We are not tv free. I hope it's ok if I post a thought.
Originally Posted by cera
Thank you rabbitmum for the list, this is just what I was looking for. I hope to get some more similiar responses. As for Oriole, I think maybe I made my dh sound worse than he is which I did not intend. He has cooperated with the no tv rule for the most part, it's not all the time that he does put the tv on but when he does I find it insulting I guess. The comment he made about xmas and the tv though was very hurtful and seemed to come out of nowhere as I thought he was doing ok with no tv. I do know that he is addicted though and we do have more than one tv and he is more than welcome to watch tv in one of the 3 other rooms that have tvs that my little one does not have access to which he chooses not too. I have not truly forbid him from watching tv during the day but our main tv in the living room must be off during the day.
|But once I finally put my foot down and let everyone know I was serious things were great. Kids are calmer, we spend more time together, projects get completed, house is cleaner etc. But sometimes if I sleep in on weekends or go out and leave dh with kids, he turns the tv on!! It drives me crazy. His excuse is always there was nothing to do, ugh. So the other day he tells me that for Christmas holidays the tv WILL be on. I say no and he says well then why should I even bother taking time if work then? OMG! Is he serious? Does he really hate spending time with us that much?
Even if your dh has been cooperating for the most part, Oriole's point is still good. And your husband doesn't sound like a bad guy at all, he sounds very typical. It also sounds like you are both
telling each other " this is how it's going to be." This isn't going to work. He hasn't committed to going without the tv. He may have been simply putting up with it, and it's a lot harder to keep that up when it's not your idea and you're not happy about it. Basically, it sounds like he's doing it for you, but can only keep it up for so long.
Having the tv off when you're with the kids requires you to really be there and be engaged, for the most part. You can't zone out. Honestly, interacting with kids can be tiresome when your head isn't in the game, when you're not committed. Perhaps this is what your dh is experiencing. And it doesn't mean he doesn't love them from the bottom of his heart or that he doesn't get a kick out of interacting with them sometimes.
Did you institute this change cold turkey, or did you take the tv away gradually? Maybe it would help your husband if you asked him to commit to, for example, keeping the tv off in the mornings when you're sleeping in, but have it on for an hour or two in the afternoon. Personally that's when I need down time from the kids, anyway. Maybe he needs down time from interacting as well.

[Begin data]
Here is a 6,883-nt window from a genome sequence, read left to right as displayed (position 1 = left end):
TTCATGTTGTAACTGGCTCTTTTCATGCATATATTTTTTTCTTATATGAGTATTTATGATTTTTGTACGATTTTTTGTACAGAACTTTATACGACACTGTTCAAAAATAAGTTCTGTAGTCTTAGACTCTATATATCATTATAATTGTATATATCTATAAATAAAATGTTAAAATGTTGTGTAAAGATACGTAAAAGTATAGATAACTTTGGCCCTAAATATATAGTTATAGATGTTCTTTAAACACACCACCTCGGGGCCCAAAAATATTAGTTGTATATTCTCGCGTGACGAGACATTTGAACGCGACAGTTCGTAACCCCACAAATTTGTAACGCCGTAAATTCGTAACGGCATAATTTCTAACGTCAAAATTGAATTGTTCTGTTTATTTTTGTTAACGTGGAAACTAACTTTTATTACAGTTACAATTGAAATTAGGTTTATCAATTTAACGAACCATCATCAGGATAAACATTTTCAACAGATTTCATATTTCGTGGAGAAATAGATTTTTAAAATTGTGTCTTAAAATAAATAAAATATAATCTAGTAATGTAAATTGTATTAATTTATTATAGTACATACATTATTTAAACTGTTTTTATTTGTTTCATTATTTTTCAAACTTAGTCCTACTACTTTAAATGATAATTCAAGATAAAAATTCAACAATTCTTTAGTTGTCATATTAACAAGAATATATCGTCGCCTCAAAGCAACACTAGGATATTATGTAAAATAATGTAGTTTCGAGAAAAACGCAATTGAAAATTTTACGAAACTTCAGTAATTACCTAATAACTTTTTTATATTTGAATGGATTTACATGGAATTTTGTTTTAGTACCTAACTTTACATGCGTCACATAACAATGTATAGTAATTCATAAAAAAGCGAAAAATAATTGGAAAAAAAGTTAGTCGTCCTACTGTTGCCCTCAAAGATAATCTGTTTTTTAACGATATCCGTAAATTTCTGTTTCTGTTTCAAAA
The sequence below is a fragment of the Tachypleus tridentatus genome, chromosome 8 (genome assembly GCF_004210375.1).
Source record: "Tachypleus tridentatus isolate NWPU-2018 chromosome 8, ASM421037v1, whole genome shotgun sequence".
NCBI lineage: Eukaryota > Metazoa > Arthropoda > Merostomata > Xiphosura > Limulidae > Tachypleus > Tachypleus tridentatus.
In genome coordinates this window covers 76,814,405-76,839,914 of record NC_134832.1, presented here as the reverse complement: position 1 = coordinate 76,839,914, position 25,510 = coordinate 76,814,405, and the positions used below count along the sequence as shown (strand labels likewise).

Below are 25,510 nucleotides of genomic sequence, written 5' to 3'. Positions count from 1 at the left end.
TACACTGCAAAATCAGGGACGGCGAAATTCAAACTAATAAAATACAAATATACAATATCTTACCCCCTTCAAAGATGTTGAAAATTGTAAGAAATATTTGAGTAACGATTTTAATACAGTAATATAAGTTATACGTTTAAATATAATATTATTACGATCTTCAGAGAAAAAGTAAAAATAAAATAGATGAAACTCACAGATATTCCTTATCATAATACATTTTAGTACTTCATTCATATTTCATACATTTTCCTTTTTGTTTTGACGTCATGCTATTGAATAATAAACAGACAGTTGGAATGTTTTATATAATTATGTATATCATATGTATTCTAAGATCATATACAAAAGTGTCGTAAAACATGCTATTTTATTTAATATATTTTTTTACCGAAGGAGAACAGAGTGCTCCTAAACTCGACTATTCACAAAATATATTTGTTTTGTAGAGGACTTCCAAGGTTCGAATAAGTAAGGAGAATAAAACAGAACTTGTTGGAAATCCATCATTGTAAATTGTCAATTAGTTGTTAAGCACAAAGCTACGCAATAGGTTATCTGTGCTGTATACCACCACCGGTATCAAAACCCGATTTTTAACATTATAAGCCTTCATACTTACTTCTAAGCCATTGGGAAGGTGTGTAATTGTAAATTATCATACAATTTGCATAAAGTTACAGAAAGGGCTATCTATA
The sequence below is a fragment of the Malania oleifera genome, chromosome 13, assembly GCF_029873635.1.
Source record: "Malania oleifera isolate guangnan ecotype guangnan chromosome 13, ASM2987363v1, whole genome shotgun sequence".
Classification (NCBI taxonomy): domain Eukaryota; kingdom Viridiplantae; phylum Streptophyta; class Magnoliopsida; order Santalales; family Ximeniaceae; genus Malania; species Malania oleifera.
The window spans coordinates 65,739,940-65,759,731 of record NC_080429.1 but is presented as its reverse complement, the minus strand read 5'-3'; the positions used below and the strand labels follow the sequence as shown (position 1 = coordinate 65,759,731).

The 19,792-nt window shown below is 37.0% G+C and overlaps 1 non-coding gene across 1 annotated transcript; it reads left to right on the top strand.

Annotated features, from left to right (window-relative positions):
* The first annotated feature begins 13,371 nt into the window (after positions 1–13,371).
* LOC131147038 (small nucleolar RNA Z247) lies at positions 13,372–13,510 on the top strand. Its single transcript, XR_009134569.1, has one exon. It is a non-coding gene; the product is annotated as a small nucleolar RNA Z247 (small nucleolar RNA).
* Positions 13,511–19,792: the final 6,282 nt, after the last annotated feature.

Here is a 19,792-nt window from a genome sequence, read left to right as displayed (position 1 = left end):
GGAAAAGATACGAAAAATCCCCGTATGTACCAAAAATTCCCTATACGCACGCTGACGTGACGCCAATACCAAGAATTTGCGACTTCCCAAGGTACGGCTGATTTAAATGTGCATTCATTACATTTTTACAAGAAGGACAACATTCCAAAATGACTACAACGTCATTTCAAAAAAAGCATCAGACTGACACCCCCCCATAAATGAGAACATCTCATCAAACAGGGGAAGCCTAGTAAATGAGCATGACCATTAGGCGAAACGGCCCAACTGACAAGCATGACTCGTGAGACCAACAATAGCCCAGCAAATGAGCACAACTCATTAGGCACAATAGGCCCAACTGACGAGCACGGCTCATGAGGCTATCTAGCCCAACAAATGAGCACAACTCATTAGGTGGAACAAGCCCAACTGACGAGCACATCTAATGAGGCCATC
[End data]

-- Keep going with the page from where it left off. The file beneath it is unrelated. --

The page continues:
Don't expect it to be a smooth transition. It's okay if it's difficult at first. Tell your husband that you notice he and ds have been clashing. That's okay, and let him know it's going to get better, but he needs to commit to being the adult.
In the mean time, get busy with projects that require the tv to be off. Be away from the house. My successfully tv-free friends' kids are all so busy with swim team, piano practice and homework that they simply don't have time for tv. Notice, these aren't things that necessarily require anything of their parents, other than taxi service.
But the tv is off.
Ask your husband to help the 11 y.o. cook dinner a couple of nights a week. Suggest he pick out a long complex book to read to the 11 y.o., something that takes 20 minutes to an hour to get through a chapter, not five minutes and goodnight. This will really help their relationship, too. I read to my daughter until she was about 11 years old, not because she can't do it herself. She's a prolific reader. But because we just thoroughly enjoyed it. She's got a huge vocabulary because I always read something a little beyond her own abilities.
I've also heard that it helps if for the first month you plan some extra special, fun activities to help ease the transition. No one can afford to go bowling all the time or go to the arcades or an expensive science museum, but A family bowling trip might be fun and help facilitate some bonding. Or go-carts or lazer tag! This is fun stuff, not drudgery.
Really, you're asking him to make a big change in HIS daily routine. That's not easy and will take time.